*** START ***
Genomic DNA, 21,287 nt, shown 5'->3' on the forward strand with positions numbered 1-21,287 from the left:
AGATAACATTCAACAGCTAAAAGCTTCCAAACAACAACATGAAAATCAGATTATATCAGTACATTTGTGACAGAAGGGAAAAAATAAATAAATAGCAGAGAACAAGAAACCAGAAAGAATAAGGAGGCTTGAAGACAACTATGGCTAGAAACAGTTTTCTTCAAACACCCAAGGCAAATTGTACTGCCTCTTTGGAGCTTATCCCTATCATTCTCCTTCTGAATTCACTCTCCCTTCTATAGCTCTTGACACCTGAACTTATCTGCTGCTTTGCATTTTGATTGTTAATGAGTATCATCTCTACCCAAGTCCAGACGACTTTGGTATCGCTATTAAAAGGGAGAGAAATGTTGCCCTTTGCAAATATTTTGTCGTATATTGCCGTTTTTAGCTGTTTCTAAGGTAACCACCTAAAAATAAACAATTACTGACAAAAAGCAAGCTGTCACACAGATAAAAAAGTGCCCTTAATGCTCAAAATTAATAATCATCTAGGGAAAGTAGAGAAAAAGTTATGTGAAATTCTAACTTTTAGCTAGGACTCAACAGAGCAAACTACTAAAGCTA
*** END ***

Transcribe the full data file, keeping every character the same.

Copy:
Genomic DNA, 21,287 nt, shown 5'->3' on the forward strand with positions numbered 1-21,287 from the left:
AGATAACATTCAACAGCTAAAAGCTTCCAAACAACAACATGAAAATCAGATTATATCAGTACATTTGTGACAGAAGGGAAAAAATAAATAAATAGCAGAGAACAAGAAACCAGAAAGAATAAGGAGGCTTGAAGACAACTATGGCTAGAAACAGTTTTCTTCAAACACCCAAGGCAAATTGTACTGCCTCTTTGGAGCTTATCCCTATCATTCTCCTTCTGAATTCACTCTCCCTTCTATAGCTCTTGACACCTGAACTTATCTGCTGCTTTGCATTTTGATTGTTAATGAGTATCATCTCTACCCAAGTCCAGACGACTTTGGTATCGCTATTAAAAGGGAGAGAAATGTTGCCCTTTGCAAATATTTTGTCGTATATTGCCGTTTTTAGCTGTTTCTAAGGTAACCACCTAAAAATAAACAATTACTGACAAAAAGCAAGCTGTCACACAGATAAAAAAGTGCCCTTAATGCTCAAAATTAATAATCATCTAGGGAAAGTAGAGAAAAAGTTATGTGAAATTCTAACTTTTAGCTAGGACTCAACAGAGCAAACTACTAAAGCTA